Louise Curley

12 Jan 2023 11:22

Perennial Pots


I need something to distract me during the cold, dark days of January. After the sparkle of Christmas I’m suddenly desperate for it to be spring, but knowing that’s some way off I’ll spend any free time over the coming weeks with my head buried in seed and plant catalogues looking for inspiration for plants to grow this year.


Container displays

I moved into my garden nearly five years ago and the shrubs and perennials are establishing in the borders. There are so many plants I’d like to grow though, so I’m turning my attention to container displays. I already have a large zinc trough which I bought from the local agricultural shop that sits along the back of the shed wall where it’s shady for most of the day. Here I’ve planted a range of shade-loving ferns. By the kitchen there are two vintage tin baths which I bought at a flea market years ago. They make fantastic planters because they have a good depth which means there’s space for roots to spread out and the soil doesn’t dry out quickly in summer. Over the years these have been planted with vegetables, bulbs or annuals, but they’re now home to a selection of perennials including a compact buddleia, a lilac-flowered scabious and the pretty lilac daisy blooms of Erigeron ‘Wayne Roderick’.

Year-around colour

Large containers like these can become miniature gardens with compact shrubs, perennials and bulbs offering year-round colour and interest. There are even trees, such as certain ornamental cherries, acers, Magnolia stellata and apples that have been grafted onto a dwarf rootstock, which will be happy growing in a pot.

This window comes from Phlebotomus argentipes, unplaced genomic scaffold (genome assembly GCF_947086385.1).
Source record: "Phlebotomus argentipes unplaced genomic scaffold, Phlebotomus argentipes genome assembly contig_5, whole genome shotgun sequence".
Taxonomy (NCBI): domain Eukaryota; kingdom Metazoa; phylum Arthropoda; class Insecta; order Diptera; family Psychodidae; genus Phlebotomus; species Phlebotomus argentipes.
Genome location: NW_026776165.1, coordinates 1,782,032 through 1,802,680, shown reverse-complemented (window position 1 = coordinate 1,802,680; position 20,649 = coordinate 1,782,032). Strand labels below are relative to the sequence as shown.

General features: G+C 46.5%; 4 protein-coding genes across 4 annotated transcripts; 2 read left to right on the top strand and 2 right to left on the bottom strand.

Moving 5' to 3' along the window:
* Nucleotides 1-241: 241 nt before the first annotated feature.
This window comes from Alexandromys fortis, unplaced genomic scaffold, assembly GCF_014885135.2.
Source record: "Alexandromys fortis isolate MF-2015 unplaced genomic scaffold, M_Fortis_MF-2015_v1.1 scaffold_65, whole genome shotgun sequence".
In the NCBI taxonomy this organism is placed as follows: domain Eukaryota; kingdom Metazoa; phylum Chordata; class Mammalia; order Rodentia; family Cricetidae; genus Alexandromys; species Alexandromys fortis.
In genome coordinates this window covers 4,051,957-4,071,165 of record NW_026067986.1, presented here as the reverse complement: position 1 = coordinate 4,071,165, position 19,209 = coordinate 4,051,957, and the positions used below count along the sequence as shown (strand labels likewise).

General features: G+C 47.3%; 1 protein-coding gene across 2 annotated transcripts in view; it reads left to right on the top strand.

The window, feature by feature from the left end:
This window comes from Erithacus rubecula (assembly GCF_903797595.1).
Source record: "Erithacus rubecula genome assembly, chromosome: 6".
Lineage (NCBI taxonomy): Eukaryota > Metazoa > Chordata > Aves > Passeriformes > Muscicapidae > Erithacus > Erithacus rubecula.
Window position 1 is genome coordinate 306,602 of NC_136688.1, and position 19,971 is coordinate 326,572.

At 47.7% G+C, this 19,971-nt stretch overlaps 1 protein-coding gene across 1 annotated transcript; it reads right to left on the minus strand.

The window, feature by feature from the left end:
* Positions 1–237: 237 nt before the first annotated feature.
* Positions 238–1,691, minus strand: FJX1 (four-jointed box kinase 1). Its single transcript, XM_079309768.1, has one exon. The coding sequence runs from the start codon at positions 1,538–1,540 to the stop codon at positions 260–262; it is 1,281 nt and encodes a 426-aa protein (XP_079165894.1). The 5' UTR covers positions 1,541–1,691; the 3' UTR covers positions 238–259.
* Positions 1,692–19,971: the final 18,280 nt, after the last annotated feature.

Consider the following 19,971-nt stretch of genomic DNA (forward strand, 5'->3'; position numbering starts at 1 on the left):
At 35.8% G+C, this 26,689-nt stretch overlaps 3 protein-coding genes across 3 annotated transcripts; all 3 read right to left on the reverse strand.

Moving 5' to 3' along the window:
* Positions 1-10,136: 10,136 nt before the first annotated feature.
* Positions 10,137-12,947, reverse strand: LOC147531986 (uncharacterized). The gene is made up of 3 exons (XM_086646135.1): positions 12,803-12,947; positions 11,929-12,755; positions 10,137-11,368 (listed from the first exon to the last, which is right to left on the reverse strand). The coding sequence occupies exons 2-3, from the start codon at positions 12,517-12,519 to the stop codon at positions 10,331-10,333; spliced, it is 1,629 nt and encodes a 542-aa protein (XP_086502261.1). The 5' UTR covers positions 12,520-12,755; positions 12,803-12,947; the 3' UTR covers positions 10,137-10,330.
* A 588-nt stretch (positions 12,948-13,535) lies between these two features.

This year I plan to buy two more large containers: one for by the shed and another to fill a gap in front of a fence by the patio, so I’m drawing up a list of potential candidates that like plenty of sun. For large pots it’s a good idea to think of them as a scaled down border – think about including something that will add height or year-round structure, then look at a mid-storey with a mid-height perennial or grass and below this include plants that will form a carpet of foliage and flowers to cover the compost. Plants that will tumble over the edges are useful for containers – in a border the sprawl of these plants might become a nuisance but in a pot you can make the most of it as a design feature.

Perennials for the upcoming season
  • Salvias are perhaps my favourite perennial because there’s such diversity and the bees love them. I’ve heard lots of good things about one in particular Salvia ‘Phylllis Fancy’ – so I think this will go on my list.
  • Nepetas are fabulous plants, one of the longest-flowering of all the border perennials I grow, and they seem to be super tolerant of dry conditions and sun so I’m going to try the compact cultivar ‘Kit Kat’ in a pot.
  • Last year I grew some agastache which were covered in both flowers and bees from June to November, so this year I’m going to grow some more. Two I have my eye on are ‘Little Adder’, a compact version of the popular ‘Black Adder’, and ‘Blue Boa’.


Just looking at all the colourful photos of flowers and thinking about these plans is enough to banish the January blues.